By Kien Nguyen
Published by Little Brown & Company
November 2002; 0-316-28441-6; 320 pages
During the winter months, the Perfume River was chilly, especially at dawn. The morning of Dan Nguyen's first wedding was no exception. While the sun was still hidden, its early rays reached from behind the Ngu Binh Mountain, stretching pale-yellow fingers over the sky. Thin clouds wafted by, and the wind whipped up whirlpools of mist. Damp tendrils drifted over the jungle of oak trees that climbed the steep mountainside and were lost against the horizon. Along the side of the river, a strip of land still lay in darkness. From afar, it looked like the back of a crocodile floating in the water. A few hundred feet away, a sampan moved slowly upstream. Both sides of the boat were painted with red resin from the lacquer tree and highlighted with gold trim in large rectangular patterns--the design reserved for weddings.
At the vessel's stern, a white-haired man with stooped shoulders sat on the floor. His gnarled hands clenched an oar, and he leaned heavily into its strokes. The man seemed lost in his own world. His eyes, hidden beneath the rim of a torn conical hat, focused on the water. The faded blue peasant shirt on his back was tattered, exposing his bony ribs. Next to him hung a red lantern that illuminated a short stretch of river ahead. The faint sound of the oar moving the water echoed against the silence.
Behind the old man, in the center of the sampan, was a small cabin with a roof built of red-lacquered bamboo stalks lashed together with palm fronds. Across its entrance hung a pink silk screen on which a canary-yellow dragon entwined with its feminine mate, an equally gracious phoenix. Custom dictated that the bride must be concealed from sight. She sat behind the silk barrier, careful not to make a sound while the boat rocked to the helmsman's gentle rhythm. Just as the sun appeared from behind the purple mountain, the old man guided his bridal sampan toward land. Sunlight broke through the clouds into thousands of tiny golden pennies. The old man squinted, searching the shoreline for a place to dock. He did not have to look far.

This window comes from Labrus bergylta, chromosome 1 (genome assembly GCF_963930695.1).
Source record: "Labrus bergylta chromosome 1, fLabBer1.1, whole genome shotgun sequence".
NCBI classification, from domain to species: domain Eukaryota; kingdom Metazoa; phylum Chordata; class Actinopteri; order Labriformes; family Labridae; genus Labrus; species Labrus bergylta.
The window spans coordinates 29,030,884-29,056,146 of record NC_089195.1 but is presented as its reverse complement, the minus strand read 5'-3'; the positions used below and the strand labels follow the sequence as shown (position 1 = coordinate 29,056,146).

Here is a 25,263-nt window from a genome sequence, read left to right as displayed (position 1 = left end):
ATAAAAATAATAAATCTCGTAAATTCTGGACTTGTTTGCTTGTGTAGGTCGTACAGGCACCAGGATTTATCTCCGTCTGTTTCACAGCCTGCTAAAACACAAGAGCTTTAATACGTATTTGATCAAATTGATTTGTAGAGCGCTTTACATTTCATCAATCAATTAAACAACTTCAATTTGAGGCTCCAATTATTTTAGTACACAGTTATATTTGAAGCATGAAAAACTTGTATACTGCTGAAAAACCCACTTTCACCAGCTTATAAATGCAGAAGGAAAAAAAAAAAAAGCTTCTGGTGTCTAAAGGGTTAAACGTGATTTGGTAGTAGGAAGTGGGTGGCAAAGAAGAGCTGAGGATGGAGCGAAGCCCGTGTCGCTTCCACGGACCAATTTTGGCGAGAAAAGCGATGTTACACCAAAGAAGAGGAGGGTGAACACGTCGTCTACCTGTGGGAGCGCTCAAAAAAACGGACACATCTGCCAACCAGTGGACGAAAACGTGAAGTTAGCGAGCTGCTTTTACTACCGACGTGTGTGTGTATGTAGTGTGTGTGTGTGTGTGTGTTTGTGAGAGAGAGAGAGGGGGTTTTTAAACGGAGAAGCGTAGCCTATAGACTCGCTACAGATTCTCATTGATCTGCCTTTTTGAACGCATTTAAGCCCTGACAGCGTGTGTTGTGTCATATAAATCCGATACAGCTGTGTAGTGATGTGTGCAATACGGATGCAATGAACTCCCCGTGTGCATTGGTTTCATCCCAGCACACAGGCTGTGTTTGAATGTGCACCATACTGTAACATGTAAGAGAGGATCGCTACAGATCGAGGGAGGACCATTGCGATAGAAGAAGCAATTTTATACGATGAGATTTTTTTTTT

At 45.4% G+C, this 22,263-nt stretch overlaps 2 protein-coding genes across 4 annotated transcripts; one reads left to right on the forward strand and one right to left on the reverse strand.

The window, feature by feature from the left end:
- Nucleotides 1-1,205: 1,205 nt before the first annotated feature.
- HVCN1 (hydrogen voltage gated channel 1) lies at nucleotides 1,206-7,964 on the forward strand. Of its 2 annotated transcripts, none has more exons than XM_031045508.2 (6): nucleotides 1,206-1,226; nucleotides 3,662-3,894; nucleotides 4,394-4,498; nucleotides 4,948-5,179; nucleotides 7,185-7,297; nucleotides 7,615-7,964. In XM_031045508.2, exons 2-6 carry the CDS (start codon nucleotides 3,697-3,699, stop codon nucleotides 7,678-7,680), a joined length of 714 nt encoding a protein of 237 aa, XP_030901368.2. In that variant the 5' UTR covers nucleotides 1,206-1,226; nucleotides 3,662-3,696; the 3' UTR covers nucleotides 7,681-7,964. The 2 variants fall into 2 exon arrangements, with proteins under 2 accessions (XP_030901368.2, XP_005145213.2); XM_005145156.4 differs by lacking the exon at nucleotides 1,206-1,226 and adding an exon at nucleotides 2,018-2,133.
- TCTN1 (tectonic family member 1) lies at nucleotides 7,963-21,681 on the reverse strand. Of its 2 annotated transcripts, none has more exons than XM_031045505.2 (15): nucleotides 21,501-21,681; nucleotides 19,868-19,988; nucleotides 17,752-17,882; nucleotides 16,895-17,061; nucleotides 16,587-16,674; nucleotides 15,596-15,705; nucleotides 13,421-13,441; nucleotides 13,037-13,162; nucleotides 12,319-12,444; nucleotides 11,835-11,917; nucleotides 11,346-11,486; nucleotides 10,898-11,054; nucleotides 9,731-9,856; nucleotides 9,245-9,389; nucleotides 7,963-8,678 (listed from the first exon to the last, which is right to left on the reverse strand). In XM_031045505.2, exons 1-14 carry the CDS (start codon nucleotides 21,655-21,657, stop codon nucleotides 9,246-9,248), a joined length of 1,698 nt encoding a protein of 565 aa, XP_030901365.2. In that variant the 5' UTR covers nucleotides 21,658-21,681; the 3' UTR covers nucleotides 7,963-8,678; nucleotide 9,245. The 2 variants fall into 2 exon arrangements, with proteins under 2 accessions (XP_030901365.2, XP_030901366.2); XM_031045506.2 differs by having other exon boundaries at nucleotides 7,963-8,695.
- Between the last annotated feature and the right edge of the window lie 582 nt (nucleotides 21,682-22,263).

Just ahead, where the ground extended into the water to form a long, narrow wharf, twenty people from the groom's family stood in a single file. Most of them wore the ao dai, the ceremonial garb reserved for festivities such as this. The costumes were similar for both men and women: a tunic, made out of silk or satin, with a long skirt separated at the waist into two panels, front and back. The men wore their robes over white pants, while the women wore theirs over black--a more subservient color.
The wedding party had prepared the landing site by hanging strings of firecrackers over the branches of the tamarind trees. Upon the arrival of the sampan, the two oldest men began the ceremony by burning purified joss sticks. Then they ignited the firecrackers. The red, petal-like missiles burst into the morning air, stirring flocks of sparrows from their sleep. They flapped their gray wings among the dark branches, adding their screeches to the din. The deafening sound of the explosives was believed to banish evil spirits as the groom's family prepared to accept their new daughter-in-law.
With the help of two young servants, the old man stepped off his boat. He took off his hat and bowed to the elders. His gesture was mechanical yet courteous. He focused his eyes on the crimson debris of the fireworks on the ground. After the last few scattered booms, silence returned to the riverbank, and even the fog seemed to settle back into its original pattern, draped over the oak trees. From the greeting party, one man marched forward. He was about forty-five years old, and his deep-set eyes peered from beneath bushy eyebrows. His high cheekbones and the downward curve of his mouth made his features appear grim and darkly authoritative. He wore a headdress of black silk, folded into many layers, which framed the crown of his head like a halo. His ao dai was ocean blue, with a subtle, darker, dotted pattern of embroidery, representing the royal symbol of longevity. The fabric was handwoven from a superlative silk, made by the silkworms of the famous Phu Yen Village. Even a rich man could afford only a few such garments. He returned the old man's salutation with a slow bow, then knitted his hands together and faced his palms upward, placing them against his abdomen.